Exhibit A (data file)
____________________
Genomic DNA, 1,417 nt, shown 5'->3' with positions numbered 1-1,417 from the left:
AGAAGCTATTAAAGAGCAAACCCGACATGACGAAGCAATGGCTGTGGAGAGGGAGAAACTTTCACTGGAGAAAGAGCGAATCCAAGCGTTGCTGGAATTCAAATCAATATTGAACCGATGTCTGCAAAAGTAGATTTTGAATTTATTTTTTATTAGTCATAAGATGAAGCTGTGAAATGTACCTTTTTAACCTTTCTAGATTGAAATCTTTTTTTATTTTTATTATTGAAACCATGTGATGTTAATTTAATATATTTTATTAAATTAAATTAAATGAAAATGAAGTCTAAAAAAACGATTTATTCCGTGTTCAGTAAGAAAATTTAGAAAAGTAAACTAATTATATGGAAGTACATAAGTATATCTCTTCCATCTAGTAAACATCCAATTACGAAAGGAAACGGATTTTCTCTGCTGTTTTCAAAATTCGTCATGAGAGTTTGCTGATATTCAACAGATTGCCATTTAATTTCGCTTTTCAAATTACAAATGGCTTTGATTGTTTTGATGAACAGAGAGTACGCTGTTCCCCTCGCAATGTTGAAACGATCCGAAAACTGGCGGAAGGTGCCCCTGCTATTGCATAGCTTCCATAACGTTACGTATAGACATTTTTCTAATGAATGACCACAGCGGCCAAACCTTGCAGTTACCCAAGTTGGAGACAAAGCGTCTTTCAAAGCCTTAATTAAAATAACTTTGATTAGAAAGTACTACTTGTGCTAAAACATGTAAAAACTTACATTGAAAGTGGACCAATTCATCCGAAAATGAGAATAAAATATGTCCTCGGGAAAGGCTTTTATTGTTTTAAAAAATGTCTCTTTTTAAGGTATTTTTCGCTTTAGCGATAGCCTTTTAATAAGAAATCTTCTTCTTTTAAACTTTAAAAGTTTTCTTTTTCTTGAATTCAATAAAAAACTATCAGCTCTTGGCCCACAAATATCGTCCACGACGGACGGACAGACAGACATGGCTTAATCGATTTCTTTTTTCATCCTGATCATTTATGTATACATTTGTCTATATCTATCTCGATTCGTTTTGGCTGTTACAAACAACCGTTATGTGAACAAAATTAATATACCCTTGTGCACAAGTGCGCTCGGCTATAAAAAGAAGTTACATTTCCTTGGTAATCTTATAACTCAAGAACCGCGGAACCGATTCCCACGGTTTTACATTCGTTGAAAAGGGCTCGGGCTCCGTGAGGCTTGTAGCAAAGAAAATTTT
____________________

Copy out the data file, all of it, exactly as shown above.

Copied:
Genomic DNA, 1,417 nt, shown 5'->3' with positions numbered 1-1,417 from the left:
AGAAGCTATTAAAGAGCAAACCCGACATGACGAAGCAATGGCTGTGGAGAGGGAGAAACTTTCACTGGAGAAAGAGCGAATCCAAGCGTTGCTGGAATTCAAATCAATATTGAACCGATGTCTGCAAAAGTAGATTTTGAATTTATTTTTTATTAGTCATAAGATGAAGCTGTGAAATGTACCTTTTTAACCTTTCTAGATTGAAATCTTTTTTTATTTTTATTATTGAAACCATGTGATGTTAATTTAATATATTTTATTAAATTAAATTAAATGAAAATGAAGTCTAAAAAAACGATTTATTCCGTGTTCAGTAAGAAAATTTAGAAAAGTAAACTAATTATATGGAAGTACATAAGTATATCTCTTCCATCTAGTAAACATCCAATTACGAAAGGAAACGGATTTTCTCTGCTGTTTTCAAAATTCGTCATGAGAGTTTGCTGATATTCAACAGATTGCCATTTAATTTCGCTTTTCAAATTACAAATGGCTTTGATTGTTTTGATGAACAGAGAGTACGCTGTTCCCCTCGCAATGTTGAAACGATCCGAAAACTGGCGGAAGGTGCCCCTGCTATTGCATAGCTTCCATAACGTTACGTATAGACATTTTTCTAATGAATGACCACAGCGGCCAAACCTTGCAGTTACCCAAGTTGGAGACAAAGCGTCTTTCAAAGCCTTAATTAAAATAACTTTGATTAGAAAGTACTACTTGTGCTAAAACATGTAAAAACTTACATTGAAAGTGGACCAATTCATCCGAAAATGAGAATAAAATATGTCCTCGGGAAAGGCTTTTATTGTTTTAAAAAATGTCTCTTTTTAAGGTATTTTTCGCTTTAGCGATAGCCTTTTAATAAGAAATCTTCTTCTTTTAAACTTTAAAAGTTTTCTTTTTCTTGAATTCAATAAAAAACTATCAGCTCTTGGCCCACAAATATCGTCCACGACGGACGGACAGACAGACATGGCTTAATCGATTTCTTTTTTCATCCTGATCATTTATGTATACATTTGTCTATATCTATCTCGATTCGTTTTGGCTGTTACAAACAACCGTTATGTGAACAAAATTAATATACCCTTGTGCACAAGTGCGCTCGGCTATAAAAAGAAGTTACATTTCCTTGGTAATCTTATAACTCAAGAACCGCGGAACCGATTCCCACGGTTTTACATTCGTTGAAAAGGGCTCGGGCTCCGTGAGGCTTGTAGCAAAGAAAATTTT